Executive Briefings

Remanufacturing: A Strategy for Lowering Supply-Chain Costs

Don Olson, senior director of remanufacturing business operations with Alcatel-Lucent, explains how the concept of remanufacturing can reap cost, environmental and customer-service benefits for high-tech companies.

Remanufacturing involves the taking of a used piece of equipment from a telecommunications network and returning it to the market in "like-new" condition, with a brand new warranty. Possibly incorporating new technology, the refurbished item comes with the same look, feel and functionality of new product, Olson says.

The technique offers a number of advantages to telecom manufacturers. It carries a lower price than new equipment, with the same quality. Customers like the fact that a remanufactured component is delivered more quickly than new product, yet has the same level of maintenance and technical support. From the standpoint of corporate metrics, the practice results in a lower cost to the company, which doesn't have to incur additional inventory. "You measure it as cash savings, inventory reduction and high-margin product," says Olson. "It's a very profitable sale for the company."

Technology can help to promote the practice of remanufacturing. Olson refers to the concept of "creative destruction," a term coined by economists. It means that every time an original equipment manufacturer (OEM) creates a new product or technology, it destroys an earlier version. But remanufacturing finds residual value in the older technology. "The idea," says Olson, "is to take that product back and give it a second or third life."

Despite the cultural obsession with newness, customers are still open to the purchase of remanufactured equipment. In the U.S. and the Americas, Olson says, "we have sold remanufactured products to every single [telecom] carrier." In the process, companies lower their capital expenditures and free up cash for the funding of new technology.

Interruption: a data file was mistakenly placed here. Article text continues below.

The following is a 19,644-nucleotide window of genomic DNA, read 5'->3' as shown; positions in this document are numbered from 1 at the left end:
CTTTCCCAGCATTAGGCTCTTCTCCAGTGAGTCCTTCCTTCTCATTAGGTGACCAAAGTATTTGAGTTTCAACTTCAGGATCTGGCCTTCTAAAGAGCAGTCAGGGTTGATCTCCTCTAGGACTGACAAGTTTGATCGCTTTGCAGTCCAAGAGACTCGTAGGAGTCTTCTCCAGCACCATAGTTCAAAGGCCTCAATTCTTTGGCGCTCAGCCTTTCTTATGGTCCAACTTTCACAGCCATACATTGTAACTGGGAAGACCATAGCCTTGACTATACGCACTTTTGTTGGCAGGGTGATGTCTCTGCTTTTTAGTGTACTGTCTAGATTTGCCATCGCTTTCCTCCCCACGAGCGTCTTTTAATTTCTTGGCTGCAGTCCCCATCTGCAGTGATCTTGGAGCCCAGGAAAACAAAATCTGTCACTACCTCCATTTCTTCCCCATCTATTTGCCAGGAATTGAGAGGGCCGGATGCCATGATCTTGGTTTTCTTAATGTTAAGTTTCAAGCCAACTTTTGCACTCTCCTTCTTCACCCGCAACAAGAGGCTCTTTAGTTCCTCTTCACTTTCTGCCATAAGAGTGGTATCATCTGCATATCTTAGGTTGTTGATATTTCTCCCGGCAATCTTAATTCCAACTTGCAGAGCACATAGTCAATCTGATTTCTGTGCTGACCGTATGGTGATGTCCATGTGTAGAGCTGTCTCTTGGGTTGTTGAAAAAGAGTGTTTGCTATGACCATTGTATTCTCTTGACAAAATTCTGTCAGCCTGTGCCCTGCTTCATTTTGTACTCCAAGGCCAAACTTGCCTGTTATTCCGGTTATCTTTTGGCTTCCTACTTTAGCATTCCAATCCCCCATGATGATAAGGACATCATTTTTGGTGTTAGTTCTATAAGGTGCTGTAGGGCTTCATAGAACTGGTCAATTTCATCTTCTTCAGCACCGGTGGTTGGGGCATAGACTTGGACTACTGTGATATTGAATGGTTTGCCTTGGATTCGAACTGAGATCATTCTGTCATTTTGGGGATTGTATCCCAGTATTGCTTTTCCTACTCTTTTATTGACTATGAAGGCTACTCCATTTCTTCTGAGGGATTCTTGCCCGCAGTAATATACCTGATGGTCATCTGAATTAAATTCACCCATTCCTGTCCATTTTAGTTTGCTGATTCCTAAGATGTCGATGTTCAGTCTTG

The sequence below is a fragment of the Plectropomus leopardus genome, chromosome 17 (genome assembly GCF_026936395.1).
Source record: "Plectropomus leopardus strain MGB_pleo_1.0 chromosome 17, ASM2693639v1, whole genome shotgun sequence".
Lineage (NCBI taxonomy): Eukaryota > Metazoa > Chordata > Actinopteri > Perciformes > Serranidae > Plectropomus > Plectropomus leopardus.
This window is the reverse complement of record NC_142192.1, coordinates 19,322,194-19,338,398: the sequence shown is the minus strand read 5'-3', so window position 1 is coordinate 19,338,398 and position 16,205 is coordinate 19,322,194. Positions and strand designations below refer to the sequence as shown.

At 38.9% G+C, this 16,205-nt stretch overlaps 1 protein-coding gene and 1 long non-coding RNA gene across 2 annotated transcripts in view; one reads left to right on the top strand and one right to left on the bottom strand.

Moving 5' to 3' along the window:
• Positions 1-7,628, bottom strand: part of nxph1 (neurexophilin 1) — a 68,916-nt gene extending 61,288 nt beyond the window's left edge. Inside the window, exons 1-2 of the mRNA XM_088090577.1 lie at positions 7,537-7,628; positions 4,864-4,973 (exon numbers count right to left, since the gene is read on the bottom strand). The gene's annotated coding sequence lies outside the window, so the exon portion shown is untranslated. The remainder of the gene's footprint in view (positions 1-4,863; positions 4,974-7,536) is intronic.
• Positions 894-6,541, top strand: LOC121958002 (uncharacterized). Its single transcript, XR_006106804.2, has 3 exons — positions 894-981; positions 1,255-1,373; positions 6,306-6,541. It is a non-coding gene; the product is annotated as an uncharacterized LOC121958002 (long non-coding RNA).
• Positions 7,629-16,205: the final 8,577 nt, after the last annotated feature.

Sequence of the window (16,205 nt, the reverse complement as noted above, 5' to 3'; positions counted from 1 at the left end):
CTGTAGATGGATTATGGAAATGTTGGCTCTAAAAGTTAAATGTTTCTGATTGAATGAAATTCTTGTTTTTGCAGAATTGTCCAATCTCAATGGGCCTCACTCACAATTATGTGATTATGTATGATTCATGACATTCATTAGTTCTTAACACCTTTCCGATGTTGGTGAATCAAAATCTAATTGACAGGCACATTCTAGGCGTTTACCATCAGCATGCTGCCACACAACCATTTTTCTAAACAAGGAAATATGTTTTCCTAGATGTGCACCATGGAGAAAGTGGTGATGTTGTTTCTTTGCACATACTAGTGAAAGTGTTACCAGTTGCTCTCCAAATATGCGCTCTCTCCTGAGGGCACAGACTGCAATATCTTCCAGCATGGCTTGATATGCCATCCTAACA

To view video in its entirety, click here


Keywords: supply chain, supply chain management, high-tech supply chain, remanufacturing, supply management, supply chain planning, supply chain management: High-Tech/Electronics

Remanufacturing involves the taking of a used piece of equipment from a telecommunications network and returning it to the market in "like-new" condition, with a brand new warranty. Possibly incorporating new technology, the refurbished item comes with the same look, feel and functionality of new product, Olson says.

The technique offers a number of advantages to telecom manufacturers. It carries a lower price than new equipment, with the same quality. Customers like the fact that a remanufactured component is delivered more quickly than new product, yet has the same level of maintenance and technical support. From the standpoint of corporate metrics, the practice results in a lower cost to the company, which doesn't have to incur additional inventory. "You measure it as cash savings, inventory reduction and high-margin product," says Olson. "It's a very profitable sale for the company."

Technology can help to promote the practice of remanufacturing. Olson refers to the concept of "creative destruction," a term coined by economists. It means that every time an original equipment manufacturer (OEM) creates a new product or technology, it destroys an earlier version. But remanufacturing finds residual value in the older technology. "The idea," says Olson, "is to take that product back and give it a second or third life."

Despite the cultural obsession with newness, customers are still open to the purchase of remanufactured equipment. In the U.S. and the Americas, Olson says, "we have sold remanufactured products to every single [telecom] carrier." In the process, companies lower their capital expenditures and free up cash for the funding of new technology.

To view video in its entirety, click here


Keywords: supply chain, supply chain management, high-tech supply chain, remanufacturing, supply management, supply chain planning, supply chain management: High-Tech/Electronics